Santa Clara Prepares for Long Rainy Day With $48MM Reserve Fund

Santa Clara, Santa Clara City Council, Bay Area, Silicon Valley, Capital Projects Reserve fund

santa clara

By Adam Steinhauer

Even if it’s development boom comes to an abrupt and catastrophic end, the city of Santa Clara may be in a position to continue providing services at its current level for some time.

[contextly_sidebar id=”dsiCARG8yHkp0PTxE0DVYhW8WBFzYvDi”]Last month, after stronger-than-expected tax revenue in the 2014-2015 fiscal year, the Santa Clara City Council approved the transfer of $15 million to the city’s working capital reserve. The transfer will bring the total size of the reserve to $47.9 million, City Manager Julio Fuentes told The Registry.

That compares to a working capital reserve of only $6 million when Fuentes arrived in Santa Clara two years ago, he said. After the Great Recession hit, the reserve was cut from $21 million down to a low of $2 million.

“We live in Silicon Valley and are totally dependent on the tech industry,” Fuentes said. “When that industry hits difficulty, the entire region goes into free fall.”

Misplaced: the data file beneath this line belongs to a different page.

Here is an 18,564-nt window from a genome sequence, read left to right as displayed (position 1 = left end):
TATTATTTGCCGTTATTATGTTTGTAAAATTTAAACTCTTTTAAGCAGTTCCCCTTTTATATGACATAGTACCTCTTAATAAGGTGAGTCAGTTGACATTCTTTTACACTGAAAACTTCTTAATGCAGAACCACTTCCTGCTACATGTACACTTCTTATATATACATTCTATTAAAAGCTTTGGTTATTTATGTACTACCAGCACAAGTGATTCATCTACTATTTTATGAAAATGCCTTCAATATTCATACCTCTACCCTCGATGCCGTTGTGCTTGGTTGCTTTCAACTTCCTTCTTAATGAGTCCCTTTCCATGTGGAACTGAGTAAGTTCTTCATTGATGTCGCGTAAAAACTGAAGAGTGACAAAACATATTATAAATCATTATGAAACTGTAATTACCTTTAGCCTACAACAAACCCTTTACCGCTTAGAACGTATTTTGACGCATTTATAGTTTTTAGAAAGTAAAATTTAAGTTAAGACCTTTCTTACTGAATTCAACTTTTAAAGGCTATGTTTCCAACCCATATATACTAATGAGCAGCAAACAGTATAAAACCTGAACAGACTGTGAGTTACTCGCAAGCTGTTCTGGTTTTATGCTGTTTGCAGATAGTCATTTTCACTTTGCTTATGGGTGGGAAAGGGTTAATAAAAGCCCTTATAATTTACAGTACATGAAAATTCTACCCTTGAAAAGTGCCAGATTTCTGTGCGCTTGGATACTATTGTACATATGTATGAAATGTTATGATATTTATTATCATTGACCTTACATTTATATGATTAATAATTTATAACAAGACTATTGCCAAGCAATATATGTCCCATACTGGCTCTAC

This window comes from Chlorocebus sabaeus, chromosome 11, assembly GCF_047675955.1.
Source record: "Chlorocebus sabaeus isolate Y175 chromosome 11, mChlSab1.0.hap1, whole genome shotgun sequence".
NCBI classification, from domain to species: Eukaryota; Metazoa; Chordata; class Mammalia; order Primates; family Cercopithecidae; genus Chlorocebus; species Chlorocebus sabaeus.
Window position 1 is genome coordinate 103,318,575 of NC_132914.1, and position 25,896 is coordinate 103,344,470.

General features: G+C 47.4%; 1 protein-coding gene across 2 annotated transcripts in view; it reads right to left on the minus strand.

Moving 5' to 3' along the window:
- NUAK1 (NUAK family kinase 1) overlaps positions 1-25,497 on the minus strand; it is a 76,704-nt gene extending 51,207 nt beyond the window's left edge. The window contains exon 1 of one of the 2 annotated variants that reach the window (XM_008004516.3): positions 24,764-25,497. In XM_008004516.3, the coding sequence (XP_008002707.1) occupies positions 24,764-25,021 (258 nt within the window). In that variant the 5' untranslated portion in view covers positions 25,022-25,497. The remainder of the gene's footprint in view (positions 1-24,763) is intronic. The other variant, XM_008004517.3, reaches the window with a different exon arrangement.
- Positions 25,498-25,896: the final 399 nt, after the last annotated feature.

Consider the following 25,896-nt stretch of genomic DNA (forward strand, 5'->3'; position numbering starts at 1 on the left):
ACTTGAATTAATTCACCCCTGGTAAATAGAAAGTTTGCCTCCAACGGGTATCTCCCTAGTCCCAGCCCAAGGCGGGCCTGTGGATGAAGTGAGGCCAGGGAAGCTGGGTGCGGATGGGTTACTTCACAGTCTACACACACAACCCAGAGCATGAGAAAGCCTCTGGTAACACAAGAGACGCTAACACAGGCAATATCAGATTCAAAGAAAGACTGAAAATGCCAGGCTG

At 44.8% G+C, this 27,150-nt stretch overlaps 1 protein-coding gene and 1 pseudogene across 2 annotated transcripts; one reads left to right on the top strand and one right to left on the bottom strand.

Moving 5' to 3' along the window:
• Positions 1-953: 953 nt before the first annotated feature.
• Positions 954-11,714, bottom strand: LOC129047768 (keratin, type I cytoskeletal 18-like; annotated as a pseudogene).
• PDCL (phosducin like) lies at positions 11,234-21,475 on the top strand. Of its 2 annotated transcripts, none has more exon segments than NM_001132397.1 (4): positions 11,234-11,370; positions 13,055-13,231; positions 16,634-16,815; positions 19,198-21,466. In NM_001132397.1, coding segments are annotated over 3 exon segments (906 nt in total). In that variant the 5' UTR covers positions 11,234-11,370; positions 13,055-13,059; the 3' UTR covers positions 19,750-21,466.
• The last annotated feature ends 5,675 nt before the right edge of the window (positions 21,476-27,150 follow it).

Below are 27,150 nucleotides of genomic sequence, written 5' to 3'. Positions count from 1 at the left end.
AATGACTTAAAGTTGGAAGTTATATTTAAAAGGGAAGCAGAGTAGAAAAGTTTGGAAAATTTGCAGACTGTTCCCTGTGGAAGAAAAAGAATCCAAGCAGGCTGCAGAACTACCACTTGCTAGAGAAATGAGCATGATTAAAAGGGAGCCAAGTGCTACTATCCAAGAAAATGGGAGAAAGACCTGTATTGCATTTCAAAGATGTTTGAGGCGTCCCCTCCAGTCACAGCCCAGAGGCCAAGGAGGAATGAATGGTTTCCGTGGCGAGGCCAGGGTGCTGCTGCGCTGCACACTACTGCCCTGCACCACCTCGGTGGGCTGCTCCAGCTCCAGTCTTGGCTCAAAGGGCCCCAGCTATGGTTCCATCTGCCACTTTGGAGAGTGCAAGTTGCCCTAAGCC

The council also added $4.8 million from the excess tax revenue to the city’s Capital Projects Reserve fund.

City staff expects enough tax revenue for Santa Clara to add another $7 million to its Working Capital Reserve at the end of the current fiscal year in June 2016, Fuentes said.

After the recession, and the loss of revenue that most California cities bore when the state eliminated redevelopment agencies in 2012, Santa Clara focused on operating more efficiently.

“We’ve reduced our budgets and are living well within our means and are putting away a lot of money to deal with any economic downturn or any other catastrophic downturn” such as an earthquake, Fuentes said.

At the same time, Santa Clara stands to benefit from the development of a 240-acre golf course near Levi’s Stadium into a commercial district with 9.2 million square feet of space. The development is expected to attract businesses that will bring 25,000 jobs and generate $22 million to $23 million in new tax revenue annually for Santa Clara, according to Fuentes.

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